After three straight years of positive annual returns, 401(k) participants face a nearly 18% decline as we hit the halfway point of 2022.
Just two years ago, as the pandemic took hold across the globe, 401(k) participants watched their account balances get walloped. In the first quarter of 2020, the Mid Atlantic Trust Company 401(k) Composite Benchmark showed a 16.12% decline for that quarter alone for the hypothetical 401(k) participant. But, of course, from that low point, the markets came roaring back with solid gains achieved throughout the remainder of 2020 to finish the year at +14.85%. Tack on gains of over 14% for 2021 and 401(k) participants rode one of the strongest two-year market rallies in history.
Sometimes, of course, as quickly as the market “giveth,” the market “taketh away.” With the closing of the books on the first half of 2022 at the end of June, 2020, we closed out the worst first-half performance in global markets in decades as fears grew that the central banks would push economies into a recession with their fight against inflation, ongoing supply-chain issues, and the Russia-Ukraine war. For the second quarter, the S&P 500 fell more than 16% – its biggest one-quarter fall since March 202, the Dow Jones Industrial Average staged its worst first-half performance since 1962, losing 11.3%, and the Nasdaq suffered its biggest quarterly drop since 2008, losing 22.4%. Meanwhile, the Mid Atlantic Trust Company 401(k) Composite Benchmark also took a hit in quarter two, with a -12.96% return, putting it down -17.99% year to date, but in better shape than the Nasdaq and S&P 500 indices.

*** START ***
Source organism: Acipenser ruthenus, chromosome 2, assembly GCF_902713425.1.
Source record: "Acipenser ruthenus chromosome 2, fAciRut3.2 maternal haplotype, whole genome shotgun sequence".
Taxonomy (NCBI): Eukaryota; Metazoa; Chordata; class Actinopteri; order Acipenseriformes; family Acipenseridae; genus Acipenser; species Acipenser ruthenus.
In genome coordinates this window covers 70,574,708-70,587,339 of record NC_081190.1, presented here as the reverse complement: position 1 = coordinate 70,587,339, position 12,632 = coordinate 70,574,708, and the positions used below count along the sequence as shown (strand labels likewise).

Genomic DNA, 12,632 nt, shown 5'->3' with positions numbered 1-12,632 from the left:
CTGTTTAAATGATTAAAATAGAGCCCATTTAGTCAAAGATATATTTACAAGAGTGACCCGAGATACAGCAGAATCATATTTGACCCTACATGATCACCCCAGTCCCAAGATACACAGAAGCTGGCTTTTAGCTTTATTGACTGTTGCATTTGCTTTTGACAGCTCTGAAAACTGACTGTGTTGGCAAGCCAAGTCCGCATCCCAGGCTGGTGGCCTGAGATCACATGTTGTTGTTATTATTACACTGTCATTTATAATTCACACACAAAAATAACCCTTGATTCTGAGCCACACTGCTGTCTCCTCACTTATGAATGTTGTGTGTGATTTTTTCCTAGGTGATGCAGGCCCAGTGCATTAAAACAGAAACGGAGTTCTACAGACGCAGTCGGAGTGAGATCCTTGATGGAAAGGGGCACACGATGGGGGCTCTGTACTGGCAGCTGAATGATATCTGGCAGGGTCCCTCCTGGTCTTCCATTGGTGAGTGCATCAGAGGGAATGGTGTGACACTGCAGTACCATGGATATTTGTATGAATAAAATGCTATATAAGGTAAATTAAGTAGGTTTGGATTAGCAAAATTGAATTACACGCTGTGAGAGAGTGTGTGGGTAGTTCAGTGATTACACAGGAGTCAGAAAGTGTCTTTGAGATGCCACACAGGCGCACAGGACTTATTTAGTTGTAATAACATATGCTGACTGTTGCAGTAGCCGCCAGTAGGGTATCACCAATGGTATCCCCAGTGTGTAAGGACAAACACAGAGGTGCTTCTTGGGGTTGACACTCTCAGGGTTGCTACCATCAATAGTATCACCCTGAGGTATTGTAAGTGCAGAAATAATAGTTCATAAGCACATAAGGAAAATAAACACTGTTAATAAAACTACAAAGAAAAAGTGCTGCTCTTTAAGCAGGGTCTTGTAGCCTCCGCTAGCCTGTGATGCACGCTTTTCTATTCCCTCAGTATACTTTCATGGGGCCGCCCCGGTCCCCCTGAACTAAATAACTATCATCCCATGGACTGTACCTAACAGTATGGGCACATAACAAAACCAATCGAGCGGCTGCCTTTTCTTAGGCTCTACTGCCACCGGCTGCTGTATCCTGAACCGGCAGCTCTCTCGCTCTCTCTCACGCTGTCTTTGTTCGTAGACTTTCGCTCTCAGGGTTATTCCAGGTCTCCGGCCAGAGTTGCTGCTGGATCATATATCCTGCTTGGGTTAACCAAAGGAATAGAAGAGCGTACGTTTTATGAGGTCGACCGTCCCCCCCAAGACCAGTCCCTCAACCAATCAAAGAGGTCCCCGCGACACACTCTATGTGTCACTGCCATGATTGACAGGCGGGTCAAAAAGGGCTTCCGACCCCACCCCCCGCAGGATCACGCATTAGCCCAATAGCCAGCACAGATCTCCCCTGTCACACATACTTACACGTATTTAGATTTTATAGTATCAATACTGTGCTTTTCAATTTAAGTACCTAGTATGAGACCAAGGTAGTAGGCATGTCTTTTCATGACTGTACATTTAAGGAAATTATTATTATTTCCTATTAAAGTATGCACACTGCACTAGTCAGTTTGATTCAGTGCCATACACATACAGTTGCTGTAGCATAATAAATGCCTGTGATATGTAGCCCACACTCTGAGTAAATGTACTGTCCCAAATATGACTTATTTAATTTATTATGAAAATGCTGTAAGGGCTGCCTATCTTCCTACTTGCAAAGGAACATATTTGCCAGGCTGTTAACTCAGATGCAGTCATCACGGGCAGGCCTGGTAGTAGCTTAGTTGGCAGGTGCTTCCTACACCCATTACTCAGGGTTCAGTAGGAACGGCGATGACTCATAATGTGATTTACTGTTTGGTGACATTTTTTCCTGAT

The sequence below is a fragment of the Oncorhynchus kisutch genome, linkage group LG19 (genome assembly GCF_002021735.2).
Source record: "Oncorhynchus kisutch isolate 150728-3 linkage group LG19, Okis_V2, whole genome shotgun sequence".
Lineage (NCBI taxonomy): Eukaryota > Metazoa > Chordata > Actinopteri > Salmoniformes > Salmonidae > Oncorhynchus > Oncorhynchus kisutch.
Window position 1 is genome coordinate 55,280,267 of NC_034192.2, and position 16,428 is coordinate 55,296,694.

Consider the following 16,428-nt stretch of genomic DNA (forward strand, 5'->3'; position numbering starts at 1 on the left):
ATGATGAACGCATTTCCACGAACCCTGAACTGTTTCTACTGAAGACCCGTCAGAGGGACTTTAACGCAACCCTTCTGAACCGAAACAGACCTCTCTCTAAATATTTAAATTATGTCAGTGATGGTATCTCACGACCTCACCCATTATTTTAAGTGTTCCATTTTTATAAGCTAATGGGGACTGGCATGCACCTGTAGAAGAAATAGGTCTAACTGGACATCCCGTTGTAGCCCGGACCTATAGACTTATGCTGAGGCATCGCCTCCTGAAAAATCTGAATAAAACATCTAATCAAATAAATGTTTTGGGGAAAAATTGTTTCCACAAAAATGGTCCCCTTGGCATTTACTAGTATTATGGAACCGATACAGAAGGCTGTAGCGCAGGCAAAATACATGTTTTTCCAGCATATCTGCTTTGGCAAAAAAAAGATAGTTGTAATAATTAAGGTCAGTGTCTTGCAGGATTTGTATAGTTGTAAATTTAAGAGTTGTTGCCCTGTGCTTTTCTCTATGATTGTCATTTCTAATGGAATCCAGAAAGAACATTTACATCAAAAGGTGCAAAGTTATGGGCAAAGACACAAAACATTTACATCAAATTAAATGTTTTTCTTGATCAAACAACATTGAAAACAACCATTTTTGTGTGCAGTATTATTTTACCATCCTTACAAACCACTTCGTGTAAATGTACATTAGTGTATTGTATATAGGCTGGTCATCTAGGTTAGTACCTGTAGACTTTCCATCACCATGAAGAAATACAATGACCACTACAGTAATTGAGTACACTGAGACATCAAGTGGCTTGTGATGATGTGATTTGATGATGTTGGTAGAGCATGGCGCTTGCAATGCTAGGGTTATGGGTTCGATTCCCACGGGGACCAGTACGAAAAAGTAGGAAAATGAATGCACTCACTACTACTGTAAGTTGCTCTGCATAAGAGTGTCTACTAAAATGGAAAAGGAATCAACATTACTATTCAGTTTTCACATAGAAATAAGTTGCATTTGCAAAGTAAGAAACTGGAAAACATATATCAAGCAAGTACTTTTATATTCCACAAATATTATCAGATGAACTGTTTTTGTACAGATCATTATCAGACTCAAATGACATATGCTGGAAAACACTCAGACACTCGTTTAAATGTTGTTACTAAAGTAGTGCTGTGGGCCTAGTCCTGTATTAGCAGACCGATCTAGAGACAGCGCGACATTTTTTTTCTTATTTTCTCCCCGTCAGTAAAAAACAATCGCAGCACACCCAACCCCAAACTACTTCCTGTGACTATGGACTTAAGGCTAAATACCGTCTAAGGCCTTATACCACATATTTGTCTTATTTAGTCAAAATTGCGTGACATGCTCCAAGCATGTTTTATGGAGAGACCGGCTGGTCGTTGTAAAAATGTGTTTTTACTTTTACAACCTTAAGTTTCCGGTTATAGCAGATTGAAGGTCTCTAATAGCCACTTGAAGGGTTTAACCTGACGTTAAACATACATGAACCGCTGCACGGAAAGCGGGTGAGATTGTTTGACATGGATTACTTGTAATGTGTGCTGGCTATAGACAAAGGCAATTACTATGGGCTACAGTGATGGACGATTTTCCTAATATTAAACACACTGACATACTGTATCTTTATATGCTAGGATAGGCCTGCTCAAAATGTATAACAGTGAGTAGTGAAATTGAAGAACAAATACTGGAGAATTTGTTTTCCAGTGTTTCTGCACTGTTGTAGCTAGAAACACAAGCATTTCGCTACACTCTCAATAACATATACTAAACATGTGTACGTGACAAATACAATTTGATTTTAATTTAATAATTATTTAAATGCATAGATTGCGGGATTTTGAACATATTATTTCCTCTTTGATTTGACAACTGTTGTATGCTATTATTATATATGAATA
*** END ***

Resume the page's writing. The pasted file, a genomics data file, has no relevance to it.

ABOUT THE MID ATLANTIC 401(k) BENCHMARK
Mid Atlantic Trust Company is a leading financial services organization that provides a wide array of brokerage, advisory, and trust services to a diverse national client base of financial advisors and institutions, asset managers, and benefits administrators through its various subsidiary companies. Because we provide these services, Mid Atlantic Trust Company has plan investment data on over 100,000 401(k) plans representing approximately $120 billion in assets. In response to requests from our institutional clients, we have created the Mid Atlantic Trust Company 401(k) Composite Benchmark. Using data from plans serviced by Mid Atlantic Trust Company with assets of at least $100,000 at the beginning and ending of the month, the Mid Atlantic Trust Company 401(k) Composite Benchmark is designed to reflect the portfolio performance across 401(k) plans serviced, in any capacity, by Mid Atlantic. See the “Methodology” section of this report for details on how the composite benchmark is calculated.